Two researchers from the School of Engineering and Sustainable Development, De Montfort University, Leicester, United Kingdom, and a researcher from the Ahmadu Bello University, Zaria, Nigeria, have designed a residential solar-plus-storage system based on gravity.
Their research proposes a design model for conserving and utilizing energy affordably, considering the increasing support of renewable energy sources for cheaper electricity generation and solar energy potential, especially in the continents of Africa and Asia.
Gravity-based energy storage has been proposed as a potential solution with unique advantages of short response time and flexibility. In such systems, electricity is used to lift mass to a higher elevation, thereby storing potential energy and lowering this mass discharges the energy that can again be converted to electricity.
The team’s research integrates and formulates different ideologies, factors, and variables that have been adopted in previous research studies to create an efficient system and includes pumped hydro gravity storage system, compressed air gravity storage system, suspended weight in an abandoned mine shaft, dynamic modeling of gravity energy storage coupled with a PV energy plant and deep ocean gravity energy storage.
Their research aims to design an integrated solar energy storage system utilizing the potential of gravity using a suspended mass. It will be achieved by using a solar PV cell, bulk booster charge controller, inverter unit, solenoid device, deep cycle battery, pulley block, geared motor, a micro-controller, and wire ropes.
The design will store energy using the principle of potential energy conservation to store large amounts of energy during the daylight hours and release the stored energy during the night hours proportionately.
The complete system is made up of solar panels rigidly fixed on the roof of a building. Electric cables of considerable length and diameter are used to connect the panels via a diode to a charge controller augmented with an Arduino, regulating charges supplied to the deep cycle batteries, the electric geared motor, and standby load.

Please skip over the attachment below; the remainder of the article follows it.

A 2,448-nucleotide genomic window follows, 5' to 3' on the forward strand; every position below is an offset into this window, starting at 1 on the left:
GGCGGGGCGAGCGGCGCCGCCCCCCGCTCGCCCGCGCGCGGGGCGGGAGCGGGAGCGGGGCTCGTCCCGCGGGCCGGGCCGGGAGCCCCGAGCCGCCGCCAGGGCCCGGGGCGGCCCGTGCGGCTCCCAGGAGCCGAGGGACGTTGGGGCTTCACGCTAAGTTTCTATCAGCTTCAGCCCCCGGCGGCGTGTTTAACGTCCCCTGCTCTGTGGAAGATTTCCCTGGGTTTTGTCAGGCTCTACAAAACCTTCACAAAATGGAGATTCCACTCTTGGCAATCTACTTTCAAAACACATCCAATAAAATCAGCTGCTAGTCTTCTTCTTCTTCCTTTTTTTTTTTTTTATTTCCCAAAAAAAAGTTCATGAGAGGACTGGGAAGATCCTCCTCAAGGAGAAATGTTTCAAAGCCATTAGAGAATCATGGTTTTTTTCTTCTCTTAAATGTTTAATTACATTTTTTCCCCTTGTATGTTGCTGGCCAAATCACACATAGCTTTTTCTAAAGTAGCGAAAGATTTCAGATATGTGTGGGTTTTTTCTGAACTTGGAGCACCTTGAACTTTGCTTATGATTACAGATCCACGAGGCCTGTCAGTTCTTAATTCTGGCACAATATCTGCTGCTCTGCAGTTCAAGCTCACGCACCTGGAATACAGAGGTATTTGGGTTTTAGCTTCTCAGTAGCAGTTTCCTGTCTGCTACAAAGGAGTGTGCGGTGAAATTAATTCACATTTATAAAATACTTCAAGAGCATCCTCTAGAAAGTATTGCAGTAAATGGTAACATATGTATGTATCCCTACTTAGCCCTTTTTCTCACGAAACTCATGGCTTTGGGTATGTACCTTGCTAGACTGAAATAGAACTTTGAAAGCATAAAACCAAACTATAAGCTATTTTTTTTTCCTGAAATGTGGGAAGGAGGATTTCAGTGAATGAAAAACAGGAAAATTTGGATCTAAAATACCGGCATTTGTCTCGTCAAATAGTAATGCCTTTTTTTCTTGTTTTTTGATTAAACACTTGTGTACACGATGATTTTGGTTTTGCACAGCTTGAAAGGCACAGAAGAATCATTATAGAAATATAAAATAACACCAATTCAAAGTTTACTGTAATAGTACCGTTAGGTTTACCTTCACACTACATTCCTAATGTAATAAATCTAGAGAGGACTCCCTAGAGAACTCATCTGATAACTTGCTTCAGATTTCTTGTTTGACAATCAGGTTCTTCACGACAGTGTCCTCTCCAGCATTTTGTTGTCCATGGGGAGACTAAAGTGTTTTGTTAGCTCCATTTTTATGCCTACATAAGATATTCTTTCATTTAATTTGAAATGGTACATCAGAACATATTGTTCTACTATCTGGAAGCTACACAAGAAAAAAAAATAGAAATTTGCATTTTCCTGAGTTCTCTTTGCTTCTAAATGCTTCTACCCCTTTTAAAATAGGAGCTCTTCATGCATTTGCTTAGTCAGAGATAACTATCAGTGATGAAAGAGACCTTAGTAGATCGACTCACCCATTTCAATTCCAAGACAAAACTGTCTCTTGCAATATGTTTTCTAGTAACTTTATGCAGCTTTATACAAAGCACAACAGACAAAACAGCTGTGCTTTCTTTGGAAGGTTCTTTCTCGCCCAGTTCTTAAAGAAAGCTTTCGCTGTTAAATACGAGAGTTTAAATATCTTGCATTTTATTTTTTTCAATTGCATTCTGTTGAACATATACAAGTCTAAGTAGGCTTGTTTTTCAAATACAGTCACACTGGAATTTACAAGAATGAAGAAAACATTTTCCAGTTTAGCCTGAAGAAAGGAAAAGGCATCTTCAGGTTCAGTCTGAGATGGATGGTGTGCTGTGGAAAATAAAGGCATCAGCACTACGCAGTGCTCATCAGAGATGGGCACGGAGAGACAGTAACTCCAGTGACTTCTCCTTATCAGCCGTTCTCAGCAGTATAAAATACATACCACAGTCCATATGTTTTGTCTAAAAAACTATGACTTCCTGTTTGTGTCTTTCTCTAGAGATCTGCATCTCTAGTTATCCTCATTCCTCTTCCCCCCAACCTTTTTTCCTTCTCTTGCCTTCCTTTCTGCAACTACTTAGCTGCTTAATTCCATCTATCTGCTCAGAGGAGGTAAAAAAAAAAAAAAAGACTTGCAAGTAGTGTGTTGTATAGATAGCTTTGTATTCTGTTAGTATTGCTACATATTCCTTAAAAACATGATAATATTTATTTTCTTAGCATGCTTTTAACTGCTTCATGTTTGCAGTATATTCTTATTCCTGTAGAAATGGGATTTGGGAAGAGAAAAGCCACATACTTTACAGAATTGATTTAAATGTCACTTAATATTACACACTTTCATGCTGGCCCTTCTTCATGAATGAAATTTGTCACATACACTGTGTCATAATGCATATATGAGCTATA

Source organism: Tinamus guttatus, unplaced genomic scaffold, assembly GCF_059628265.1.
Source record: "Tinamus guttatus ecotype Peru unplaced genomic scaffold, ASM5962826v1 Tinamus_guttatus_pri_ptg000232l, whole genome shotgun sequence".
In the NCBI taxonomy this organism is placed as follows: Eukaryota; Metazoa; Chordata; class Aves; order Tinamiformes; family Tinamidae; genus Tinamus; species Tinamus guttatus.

The deep cycle battery is charged, and it is connected to an inverter, which is connected to AC loads in a given space.
Efficiencies reaching up to 62% were achieved using the chosen design experimental parameters adopted in this work. However, this efficiency can be tremendously improved upon if the design parameters are modified, putting certain key factors highlighted in the limitation aspect of this research into consideration.
In 2018, Indian power conglomerate Tata Power announced that it would deploy a 35 MWh energy vault system in the next year. The energy vault system is based on the principles of traditional gravity-based pumped hydro projects that rely on the power of gravity and the movement of water to store and discharge electricity. The technology combines both potential and kinetic energy with patented cloud-based software.
In 2019, the Ministry of New and Renewable Energy (MNRE) issued invitations requesting proposals to develop gravity storage projects and utilize solar photovoltaic (PV) to produce hydrogen from seawater. The ministry believes that with the increasing share of renewables in the country, there will soon be a requirement for energy storage to absorb fluctuations and for grid balancing.
Rahul is a staff reporter at Mercom India. Before entering the world of renewables, Rahul was head of the Gujarat bureau for The Quint. He has also worked for DNA Ahmedabad and Ahmedabad Mirror. Hailing from a banking and finance background, Rahul has also worked for JP Morgan Chase and State Bank of India. More articles from Rahul Nair.